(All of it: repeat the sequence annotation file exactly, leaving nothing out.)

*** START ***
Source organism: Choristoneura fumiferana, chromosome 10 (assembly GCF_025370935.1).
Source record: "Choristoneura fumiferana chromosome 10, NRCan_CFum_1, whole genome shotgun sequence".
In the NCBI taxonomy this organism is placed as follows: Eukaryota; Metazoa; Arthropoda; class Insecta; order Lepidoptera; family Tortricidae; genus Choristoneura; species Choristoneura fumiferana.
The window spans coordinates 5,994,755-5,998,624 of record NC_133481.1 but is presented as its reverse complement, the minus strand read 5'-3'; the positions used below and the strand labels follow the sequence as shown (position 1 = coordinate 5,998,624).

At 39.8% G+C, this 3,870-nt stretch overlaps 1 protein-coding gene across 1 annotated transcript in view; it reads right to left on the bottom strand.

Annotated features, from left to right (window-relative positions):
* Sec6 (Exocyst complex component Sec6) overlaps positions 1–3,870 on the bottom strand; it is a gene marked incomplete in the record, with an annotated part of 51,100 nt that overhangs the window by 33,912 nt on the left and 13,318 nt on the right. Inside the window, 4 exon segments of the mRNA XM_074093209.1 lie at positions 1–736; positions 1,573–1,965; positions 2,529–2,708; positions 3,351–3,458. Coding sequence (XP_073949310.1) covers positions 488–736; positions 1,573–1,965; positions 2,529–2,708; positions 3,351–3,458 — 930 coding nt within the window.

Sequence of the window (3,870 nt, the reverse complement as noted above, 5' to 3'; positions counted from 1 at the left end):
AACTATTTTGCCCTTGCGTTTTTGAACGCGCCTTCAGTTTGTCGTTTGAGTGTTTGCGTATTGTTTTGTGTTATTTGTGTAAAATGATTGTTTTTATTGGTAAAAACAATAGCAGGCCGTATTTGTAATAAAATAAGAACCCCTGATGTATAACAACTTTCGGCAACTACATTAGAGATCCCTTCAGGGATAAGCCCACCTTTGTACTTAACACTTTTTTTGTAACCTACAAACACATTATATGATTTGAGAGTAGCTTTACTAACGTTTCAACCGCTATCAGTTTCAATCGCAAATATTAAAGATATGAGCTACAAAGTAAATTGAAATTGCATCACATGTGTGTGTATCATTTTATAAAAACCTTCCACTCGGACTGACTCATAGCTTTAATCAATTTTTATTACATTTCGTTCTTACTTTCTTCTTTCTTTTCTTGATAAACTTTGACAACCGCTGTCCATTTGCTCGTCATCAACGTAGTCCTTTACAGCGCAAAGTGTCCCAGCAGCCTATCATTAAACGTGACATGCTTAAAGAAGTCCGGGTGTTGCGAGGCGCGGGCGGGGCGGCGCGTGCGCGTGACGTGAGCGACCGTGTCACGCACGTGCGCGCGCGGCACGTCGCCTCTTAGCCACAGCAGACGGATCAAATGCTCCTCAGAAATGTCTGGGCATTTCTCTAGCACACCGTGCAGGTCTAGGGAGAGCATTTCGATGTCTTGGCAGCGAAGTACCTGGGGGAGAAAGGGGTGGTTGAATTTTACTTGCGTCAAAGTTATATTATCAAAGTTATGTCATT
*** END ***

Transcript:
Source organism: Choristoneura fumiferana, chromosome 10 (assembly GCF_025370935.1).
Source record: "Choristoneura fumiferana chromosome 10, NRCan_CFum_1, whole genome shotgun sequence".
In the NCBI taxonomy this organism is placed as follows: Eukaryota; Metazoa; Arthropoda; class Insecta; order Lepidoptera; family Tortricidae; genus Choristoneura; species Choristoneura fumiferana.
The window spans coordinates 5,994,755-5,998,624 of record NC_133481.1 but is presented as its reverse complement, the minus strand read 5'-3'; the positions used below and the strand labels follow the sequence as shown (position 1 = coordinate 5,998,624).

At 39.8% G+C, this 3,870-nt stretch overlaps 1 protein-coding gene across 1 annotated transcript in view; it reads right to left on the bottom strand.

Annotated features, from left to right (window-relative positions):
* Sec6 (Exocyst complex component Sec6) overlaps positions 1–3,870 on the bottom strand; it is a gene marked incomplete in the record, with an annotated part of 51,100 nt that overhangs the window by 33,912 nt on the left and 13,318 nt on the right. Inside the window, 4 exon segments of the mRNA XM_074093209.1 lie at positions 1–736; positions 1,573–1,965; positions 2,529–2,708; positions 3,351–3,458. Coding sequence (XP_073949310.1) covers positions 488–736; positions 1,573–1,965; positions 2,529–2,708; positions 3,351–3,458 — 930 coding nt within the window.

Sequence of the window (3,870 nt, the reverse complement as noted above, 5' to 3'; positions counted from 1 at the left end):
AACTATTTTGCCCTTGCGTTTTTGAACGCGCCTTCAGTTTGTCGTTTGAGTGTTTGCGTATTGTTTTGTGTTATTTGTGTAAAATGATTGTTTTTATTGGTAAAAACAATAGCAGGCCGTATTTGTAATAAAATAAGAACCCCTGATGTATAACAACTTTCGGCAACTACATTAGAGATCCCTTCAGGGATAAGCCCACCTTTGTACTTAACACTTTTTTTGTAACCTACAAACACATTATATGATTTGAGAGTAGCTTTACTAACGTTTCAACCGCTATCAGTTTCAATCGCAAATATTAAAGATATGAGCTACAAAGTAAATTGAAATTGCATCACATGTGTGTGTATCATTTTATAAAAACCTTCCACTCGGACTGACTCATAGCTTTAATCAATTTTTATTACATTTCGTTCTTACTTTCTTCTTTCTTTTCTTGATAAACTTTGACAACCGCTGTCCATTTGCTCGTCATCAACGTAGTCCTTTACAGCGCAAAGTGTCCCAGCAGCCTATCATTAAACGTGACATGCTTAAAGAAGTCCGGGTGTTGCGAGGCGCGGGCGGGGCGGCGCGTGCGCGTGACGTGAGCGACCGTGTCACGCACGTGCGCGCGCGGCACGTCGCCTCTTAGCCACAGCAGACGGATCAAATGCTCCTCAGAAATGTCTGGGCATTTCTCTAGCACACCGTGCAGGTCTAGGGAGAGCATTTCGATGTCTTGGCAGCGAAGTACCTGGGGGAGAAAGGGGTGGTTGAATTTTACTTGCGTCAAAGTTATATTATCAAAGTTATGTCATT